Vitrectomy is a surgery to remove some or all of the vitreous humor from the eye. Anterior vitrectomy entails removing small portions of the vitreous from the front structures of the eye - often because these are tangled in an intraocular lens or other structures. Pars plana vitrectomy is a general term for a group of operations accomplished in the deeper part of the eye, all of which involve removing some or all of the vitreous - the eye's clear internal jelly.
Originated by Robert Machemer and facilitated by Thomas M. Aaberg, Sr in late 1969 and early 1970, the original purpose of vitrectomy was to remove clouded vitreous - usually containing blood. The success of these first procedures led to the development of techniques and instruments to remove clouding and also to peel scar tissue off the light sensitive lining of the eye - the retina - membranectomy, to provide space for materials injected in the eye to reattach the retina such as gases or liquid silicone, and to increase the efficacy of other surgical steps such as scleral buckle. An explosion of new instruments and surgical strategies through the 1970s and 1980s was spearheaded by surgeon/engineer Steve Charles, More recent advances have included smaller and more refined instruments for use in the eye, the injection of various medications at the time of surgery to manipulate a detached retina into its proper position and mark the location of tissue layers to allow their removal, and for long term protection against scar tissue formation. Additional surgical steps involved as part of modern vitrectomy surgeries may include: Membranectomy - removal of layers of unhealthy tissue from the retina with minute instruments such as forceps (tiny grasping tools), picks (miniature hooks), and visco-discection (separating layers or tissue with jets of fluid.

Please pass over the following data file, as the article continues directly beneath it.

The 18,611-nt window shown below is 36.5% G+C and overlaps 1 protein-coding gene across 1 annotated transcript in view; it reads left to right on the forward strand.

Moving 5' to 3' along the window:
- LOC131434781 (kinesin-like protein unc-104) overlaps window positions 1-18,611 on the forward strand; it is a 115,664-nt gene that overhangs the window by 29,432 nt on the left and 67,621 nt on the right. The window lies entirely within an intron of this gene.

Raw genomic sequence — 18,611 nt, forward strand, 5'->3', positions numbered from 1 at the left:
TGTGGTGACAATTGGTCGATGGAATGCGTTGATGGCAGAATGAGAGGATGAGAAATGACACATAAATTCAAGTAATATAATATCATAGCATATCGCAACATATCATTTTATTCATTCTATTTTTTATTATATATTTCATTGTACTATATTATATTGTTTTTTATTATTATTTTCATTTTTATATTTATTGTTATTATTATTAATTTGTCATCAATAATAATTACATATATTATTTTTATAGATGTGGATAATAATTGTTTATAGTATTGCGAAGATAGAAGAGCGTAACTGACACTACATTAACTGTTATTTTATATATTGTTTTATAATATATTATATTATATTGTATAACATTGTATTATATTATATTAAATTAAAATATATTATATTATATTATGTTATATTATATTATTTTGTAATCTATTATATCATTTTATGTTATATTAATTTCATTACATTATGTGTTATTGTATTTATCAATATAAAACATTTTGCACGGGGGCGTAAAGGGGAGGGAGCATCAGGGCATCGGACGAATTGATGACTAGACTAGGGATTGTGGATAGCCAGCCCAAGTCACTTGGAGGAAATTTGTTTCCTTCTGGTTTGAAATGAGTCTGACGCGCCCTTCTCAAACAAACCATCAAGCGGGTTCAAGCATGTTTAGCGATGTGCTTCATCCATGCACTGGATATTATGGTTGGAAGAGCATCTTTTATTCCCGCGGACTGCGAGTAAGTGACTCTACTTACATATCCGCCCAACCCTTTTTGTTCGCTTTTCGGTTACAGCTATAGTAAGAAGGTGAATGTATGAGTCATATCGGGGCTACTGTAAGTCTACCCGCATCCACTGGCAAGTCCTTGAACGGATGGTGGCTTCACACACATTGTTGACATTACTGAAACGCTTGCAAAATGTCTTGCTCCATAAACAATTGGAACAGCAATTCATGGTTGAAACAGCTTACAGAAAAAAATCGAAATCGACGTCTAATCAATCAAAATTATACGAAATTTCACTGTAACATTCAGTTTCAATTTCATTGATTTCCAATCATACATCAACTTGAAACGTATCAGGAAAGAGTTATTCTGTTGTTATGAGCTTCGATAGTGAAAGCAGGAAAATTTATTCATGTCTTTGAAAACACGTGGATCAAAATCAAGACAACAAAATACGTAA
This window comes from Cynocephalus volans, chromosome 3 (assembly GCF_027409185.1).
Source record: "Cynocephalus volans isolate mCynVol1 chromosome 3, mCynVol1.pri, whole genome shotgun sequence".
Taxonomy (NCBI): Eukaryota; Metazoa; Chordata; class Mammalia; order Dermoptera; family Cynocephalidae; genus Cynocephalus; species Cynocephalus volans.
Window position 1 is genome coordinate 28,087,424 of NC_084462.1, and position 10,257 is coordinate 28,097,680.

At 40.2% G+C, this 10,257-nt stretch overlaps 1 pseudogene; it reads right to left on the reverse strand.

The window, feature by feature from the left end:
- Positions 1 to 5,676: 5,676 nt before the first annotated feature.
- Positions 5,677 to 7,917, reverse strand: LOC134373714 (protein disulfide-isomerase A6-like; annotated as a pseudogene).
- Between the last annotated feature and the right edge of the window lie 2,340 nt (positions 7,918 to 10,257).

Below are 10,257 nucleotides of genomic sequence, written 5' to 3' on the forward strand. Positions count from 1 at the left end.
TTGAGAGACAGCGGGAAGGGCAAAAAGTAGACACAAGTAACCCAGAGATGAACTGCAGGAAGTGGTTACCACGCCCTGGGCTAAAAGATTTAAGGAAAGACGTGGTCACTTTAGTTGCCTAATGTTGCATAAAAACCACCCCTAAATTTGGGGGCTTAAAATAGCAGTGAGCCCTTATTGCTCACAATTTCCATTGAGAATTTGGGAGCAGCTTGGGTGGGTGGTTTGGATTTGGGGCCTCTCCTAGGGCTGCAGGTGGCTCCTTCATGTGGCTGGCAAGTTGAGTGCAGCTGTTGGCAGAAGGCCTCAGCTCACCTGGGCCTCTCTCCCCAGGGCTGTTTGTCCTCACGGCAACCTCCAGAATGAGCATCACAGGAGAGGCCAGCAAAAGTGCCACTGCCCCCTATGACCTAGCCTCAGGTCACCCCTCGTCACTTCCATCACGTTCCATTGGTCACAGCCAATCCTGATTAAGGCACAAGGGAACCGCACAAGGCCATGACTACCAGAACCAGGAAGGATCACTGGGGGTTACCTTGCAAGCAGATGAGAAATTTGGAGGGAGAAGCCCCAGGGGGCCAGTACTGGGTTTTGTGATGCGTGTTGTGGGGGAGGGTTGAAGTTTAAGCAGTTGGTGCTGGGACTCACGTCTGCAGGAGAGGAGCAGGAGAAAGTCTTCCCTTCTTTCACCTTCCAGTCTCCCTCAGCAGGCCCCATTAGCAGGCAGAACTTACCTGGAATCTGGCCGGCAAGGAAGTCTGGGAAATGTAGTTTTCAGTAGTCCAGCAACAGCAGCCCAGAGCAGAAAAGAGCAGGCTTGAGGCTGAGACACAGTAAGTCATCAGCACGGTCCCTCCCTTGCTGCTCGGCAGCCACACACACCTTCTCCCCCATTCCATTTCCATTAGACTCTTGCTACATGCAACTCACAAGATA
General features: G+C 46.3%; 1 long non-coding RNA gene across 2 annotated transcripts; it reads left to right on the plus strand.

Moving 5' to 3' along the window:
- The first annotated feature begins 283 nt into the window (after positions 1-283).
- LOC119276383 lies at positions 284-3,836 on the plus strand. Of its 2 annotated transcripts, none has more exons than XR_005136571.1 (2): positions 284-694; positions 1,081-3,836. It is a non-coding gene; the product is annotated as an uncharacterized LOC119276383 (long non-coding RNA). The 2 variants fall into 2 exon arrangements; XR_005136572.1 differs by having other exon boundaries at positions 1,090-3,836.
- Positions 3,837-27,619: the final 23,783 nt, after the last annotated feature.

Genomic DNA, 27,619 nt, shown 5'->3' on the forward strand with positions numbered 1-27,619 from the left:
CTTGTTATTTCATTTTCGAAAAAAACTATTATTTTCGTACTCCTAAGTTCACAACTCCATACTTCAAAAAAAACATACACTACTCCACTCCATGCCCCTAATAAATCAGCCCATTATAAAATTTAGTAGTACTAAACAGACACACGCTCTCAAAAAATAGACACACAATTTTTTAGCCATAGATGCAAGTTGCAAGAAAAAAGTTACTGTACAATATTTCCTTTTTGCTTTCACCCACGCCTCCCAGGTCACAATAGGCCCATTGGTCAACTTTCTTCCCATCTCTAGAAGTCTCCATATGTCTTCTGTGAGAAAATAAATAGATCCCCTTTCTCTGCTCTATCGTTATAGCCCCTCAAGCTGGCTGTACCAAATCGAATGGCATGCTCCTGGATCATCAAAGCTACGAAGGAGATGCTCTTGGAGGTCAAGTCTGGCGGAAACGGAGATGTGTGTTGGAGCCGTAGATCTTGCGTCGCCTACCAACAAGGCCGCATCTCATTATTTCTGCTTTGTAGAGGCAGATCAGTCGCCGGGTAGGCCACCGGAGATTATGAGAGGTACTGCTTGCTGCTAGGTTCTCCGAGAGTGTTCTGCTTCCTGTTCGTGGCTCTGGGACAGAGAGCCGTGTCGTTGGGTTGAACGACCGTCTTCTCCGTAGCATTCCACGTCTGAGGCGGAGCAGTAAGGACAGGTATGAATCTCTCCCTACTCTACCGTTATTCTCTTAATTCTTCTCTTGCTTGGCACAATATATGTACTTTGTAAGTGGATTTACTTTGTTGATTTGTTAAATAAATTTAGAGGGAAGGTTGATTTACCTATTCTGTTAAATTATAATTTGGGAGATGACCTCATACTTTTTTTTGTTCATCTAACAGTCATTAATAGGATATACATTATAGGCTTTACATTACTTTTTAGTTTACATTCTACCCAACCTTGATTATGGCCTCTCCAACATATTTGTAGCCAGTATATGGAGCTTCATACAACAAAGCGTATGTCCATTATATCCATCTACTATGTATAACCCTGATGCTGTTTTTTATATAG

***We Promise, no spam!